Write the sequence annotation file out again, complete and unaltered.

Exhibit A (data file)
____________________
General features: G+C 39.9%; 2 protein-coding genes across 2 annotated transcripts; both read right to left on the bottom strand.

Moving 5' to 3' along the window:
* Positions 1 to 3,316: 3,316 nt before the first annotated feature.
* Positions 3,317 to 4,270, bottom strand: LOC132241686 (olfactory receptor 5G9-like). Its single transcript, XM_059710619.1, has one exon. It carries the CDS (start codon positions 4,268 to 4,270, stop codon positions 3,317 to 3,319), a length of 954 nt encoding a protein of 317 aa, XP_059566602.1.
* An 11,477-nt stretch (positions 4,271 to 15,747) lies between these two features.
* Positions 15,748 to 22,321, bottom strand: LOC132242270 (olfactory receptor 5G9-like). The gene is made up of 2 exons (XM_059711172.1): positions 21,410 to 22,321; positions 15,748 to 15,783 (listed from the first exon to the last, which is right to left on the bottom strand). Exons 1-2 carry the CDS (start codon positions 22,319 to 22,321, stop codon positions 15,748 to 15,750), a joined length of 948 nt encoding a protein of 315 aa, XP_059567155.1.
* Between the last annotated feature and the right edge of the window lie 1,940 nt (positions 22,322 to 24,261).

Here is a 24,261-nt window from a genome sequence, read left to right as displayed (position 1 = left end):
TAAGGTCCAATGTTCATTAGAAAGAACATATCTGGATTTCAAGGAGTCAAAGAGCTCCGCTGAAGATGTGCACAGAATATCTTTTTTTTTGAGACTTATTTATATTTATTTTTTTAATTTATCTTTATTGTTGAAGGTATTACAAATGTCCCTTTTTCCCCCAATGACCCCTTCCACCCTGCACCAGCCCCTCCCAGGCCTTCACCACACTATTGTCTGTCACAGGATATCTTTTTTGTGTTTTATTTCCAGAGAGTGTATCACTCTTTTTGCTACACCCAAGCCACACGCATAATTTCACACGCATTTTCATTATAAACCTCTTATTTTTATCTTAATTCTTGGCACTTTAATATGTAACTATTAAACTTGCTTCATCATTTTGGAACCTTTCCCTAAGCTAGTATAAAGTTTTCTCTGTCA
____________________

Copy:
General features: G+C 39.9%; 2 protein-coding genes across 2 annotated transcripts; both read right to left on the bottom strand.

Moving 5' to 3' along the window:
* Positions 1 to 3,316: 3,316 nt before the first annotated feature.
* Positions 3,317 to 4,270, bottom strand: LOC132241686 (olfactory receptor 5G9-like). Its single transcript, XM_059710619.1, has one exon. It carries the CDS (start codon positions 4,268 to 4,270, stop codon positions 3,317 to 3,319), a length of 954 nt encoding a protein of 317 aa, XP_059566602.1.
* An 11,477-nt stretch (positions 4,271 to 15,747) lies between these two features.
* Positions 15,748 to 22,321, bottom strand: LOC132242270 (olfactory receptor 5G9-like). The gene is made up of 2 exons (XM_059711172.1): positions 21,410 to 22,321; positions 15,748 to 15,783 (listed from the first exon to the last, which is right to left on the bottom strand). Exons 1-2 carry the CDS (start codon positions 22,319 to 22,321, stop codon positions 15,748 to 15,750), a joined length of 948 nt encoding a protein of 315 aa, XP_059567155.1.
* Between the last annotated feature and the right edge of the window lie 1,940 nt (positions 22,322 to 24,261).

Here is a 24,261-nt window from a genome sequence, read left to right as displayed (position 1 = left end):
TAAGGTCCAATGTTCATTAGAAAGAACATATCTGGATTTCAAGGAGTCAAAGAGCTCCGCTGAAGATGTGCACAGAATATCTTTTTTTTTGAGACTTATTTATATTTATTTTTTTAATTTATCTTTATTGTTGAAGGTATTACAAATGTCCCTTTTTCCCCCAATGACCCCTTCCACCCTGCACCAGCCCCTCCCAGGCCTTCACCACACTATTGTCTGTCACAGGATATCTTTTTTGTGTTTTATTTCCAGAGAGTGTATCACTCTTTTTGCTACACCCAAGCCACACGCATAATTTCACACGCATTTTCATTATAAACCTCTTATTTTTATCTTAATTCTTGGCACTTTAATATGTAACTATTAAACTTGCTTCATCATTTTGGAACCTTTCCCTAAGCTAGTATAAAGTTTTCTCTGTCA